The Story Behind Eva Perón’s Secret Lobotomy
The story of Eva Perón—the actress-turned-First Lady of Argentina—has been told numerous times. The Broadway musical Evita and the movie adaptation cover her rise to power and her untimely passing, but they leave out what may be the most tragic part of her life. During her final months, Perón likely underwent a secret, forced lobotomy that possibly hastened her death.
Perón was diagnosed with advanced cervical cancer in August 1951 and died in July 1952 at age 33. For years, her death was thought to be the direct result of her disease, but a study published in 2015 complicates that narrative.
For his study published in the journal World Neurosurgery, Yale neurosurgeon Daniel Nijensohn used medical records and firsthand accounts to flesh out the details surrounding Perón's lobotomy. He claims Perón received the procedure in May or June 1952, just weeks before her death. Perón reportedly suffered greatly throughout her battle with cancer, and doctors may have recommended the lobotomy as a treatment for pain.
A lobotomy is a type of brain surgery that involves severing connections between the prefrontal cortex and the rest of the brain. This dulls the patient's emotions, which is why it was used to dampen pain—or at least moderate the response to it. The operation is regarded as dangerous and inhumane today, but in the 1950s, it was fairly common.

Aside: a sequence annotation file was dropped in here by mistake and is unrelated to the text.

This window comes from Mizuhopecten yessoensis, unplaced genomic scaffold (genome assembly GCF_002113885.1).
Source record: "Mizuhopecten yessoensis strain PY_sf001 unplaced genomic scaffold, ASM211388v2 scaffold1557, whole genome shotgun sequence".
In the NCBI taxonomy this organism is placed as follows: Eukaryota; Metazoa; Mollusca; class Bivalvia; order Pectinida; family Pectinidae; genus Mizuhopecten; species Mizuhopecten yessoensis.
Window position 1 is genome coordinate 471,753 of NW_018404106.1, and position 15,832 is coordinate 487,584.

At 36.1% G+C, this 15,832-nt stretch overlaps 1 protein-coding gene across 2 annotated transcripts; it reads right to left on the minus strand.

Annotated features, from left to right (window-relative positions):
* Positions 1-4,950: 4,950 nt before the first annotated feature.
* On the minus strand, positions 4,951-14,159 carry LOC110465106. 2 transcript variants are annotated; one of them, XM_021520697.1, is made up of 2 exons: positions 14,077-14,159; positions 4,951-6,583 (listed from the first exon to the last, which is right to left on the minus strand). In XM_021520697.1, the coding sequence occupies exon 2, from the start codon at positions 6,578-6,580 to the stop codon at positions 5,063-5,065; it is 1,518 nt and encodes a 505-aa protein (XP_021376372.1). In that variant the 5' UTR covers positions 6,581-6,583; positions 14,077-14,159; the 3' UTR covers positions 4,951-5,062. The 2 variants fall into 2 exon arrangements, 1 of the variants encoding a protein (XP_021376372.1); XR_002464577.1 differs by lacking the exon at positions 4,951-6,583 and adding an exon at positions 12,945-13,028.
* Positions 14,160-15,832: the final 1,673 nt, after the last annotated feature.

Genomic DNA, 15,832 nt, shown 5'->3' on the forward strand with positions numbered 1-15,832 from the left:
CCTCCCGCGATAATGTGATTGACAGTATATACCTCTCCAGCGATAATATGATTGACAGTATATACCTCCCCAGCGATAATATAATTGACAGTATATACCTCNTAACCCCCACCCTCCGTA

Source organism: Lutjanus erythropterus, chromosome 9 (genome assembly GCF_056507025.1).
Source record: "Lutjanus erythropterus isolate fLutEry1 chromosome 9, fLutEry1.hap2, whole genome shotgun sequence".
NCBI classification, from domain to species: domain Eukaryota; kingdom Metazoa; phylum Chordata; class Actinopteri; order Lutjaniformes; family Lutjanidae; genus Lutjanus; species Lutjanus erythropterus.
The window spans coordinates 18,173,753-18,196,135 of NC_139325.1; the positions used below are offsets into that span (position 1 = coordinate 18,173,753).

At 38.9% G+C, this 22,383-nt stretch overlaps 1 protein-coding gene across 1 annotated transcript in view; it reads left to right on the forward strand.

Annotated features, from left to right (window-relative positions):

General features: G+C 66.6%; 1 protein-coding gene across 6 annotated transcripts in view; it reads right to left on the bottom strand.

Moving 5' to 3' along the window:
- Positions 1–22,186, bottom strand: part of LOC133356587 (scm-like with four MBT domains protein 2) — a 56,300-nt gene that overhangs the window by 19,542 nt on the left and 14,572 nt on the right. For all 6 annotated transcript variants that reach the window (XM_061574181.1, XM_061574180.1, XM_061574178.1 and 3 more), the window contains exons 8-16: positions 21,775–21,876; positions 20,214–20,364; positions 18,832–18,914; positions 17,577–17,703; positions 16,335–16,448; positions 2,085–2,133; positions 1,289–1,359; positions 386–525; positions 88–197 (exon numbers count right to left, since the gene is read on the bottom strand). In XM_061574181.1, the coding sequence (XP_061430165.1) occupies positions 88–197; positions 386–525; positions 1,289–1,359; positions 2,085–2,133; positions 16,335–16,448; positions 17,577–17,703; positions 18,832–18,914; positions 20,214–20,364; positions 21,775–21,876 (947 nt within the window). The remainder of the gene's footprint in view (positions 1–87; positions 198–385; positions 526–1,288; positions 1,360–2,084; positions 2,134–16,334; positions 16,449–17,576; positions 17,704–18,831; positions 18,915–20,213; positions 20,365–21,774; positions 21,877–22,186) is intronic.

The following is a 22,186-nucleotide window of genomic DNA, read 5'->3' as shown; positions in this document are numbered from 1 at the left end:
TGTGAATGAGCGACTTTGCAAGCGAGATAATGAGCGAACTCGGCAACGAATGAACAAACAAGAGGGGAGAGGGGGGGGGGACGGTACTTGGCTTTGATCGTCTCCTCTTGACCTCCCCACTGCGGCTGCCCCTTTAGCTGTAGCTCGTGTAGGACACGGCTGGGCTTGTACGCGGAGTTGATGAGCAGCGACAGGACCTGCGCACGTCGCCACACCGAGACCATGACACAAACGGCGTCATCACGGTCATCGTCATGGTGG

Lobotomies were also used to treat mental health issues, especially in women. One analysis found that the majority of lobotomies carried out in France, Switzerland, and Belgium between 1935 and 1985 were performed on female patients. In his study, Nijensohn alleges that Perón's surgery was not merely a treatment for pain, but a way to control her erratic behavior.
Perón's politics grew more inflammatory as her condition worsened. In her last public speech delivered on May 1, 1952, she targeted her enemies, and she even attempted to organize armed workers' militias from her sickbed. The operation she received may have been a drastic attempt by Juan Perón—Eva Perón's husband and the President of Argentina—to prevent a civil war. Regardless of the motives, the lobotomy was likely performed without the First Lady's knowledge or consent.
Perón made her last public appearance at her husband's second inauguration in June 1952. Though the surgery she received possibly calmed her anxieties, it also may have worsened her physical health. After the lobotomy, she stopped eating, and by the time of the event she weighed just 78 pounds. She was so frail that she needed a cage-like contraption made of plaster and wire to stand.
Eva Perón died on July 26, 1952. Though she was a controversial figure in politics, she was also regarded as a saint by many Argentinians, and her funeral was attended by millions. The true nature of her final months add another wrinkle to her fascinating legacy.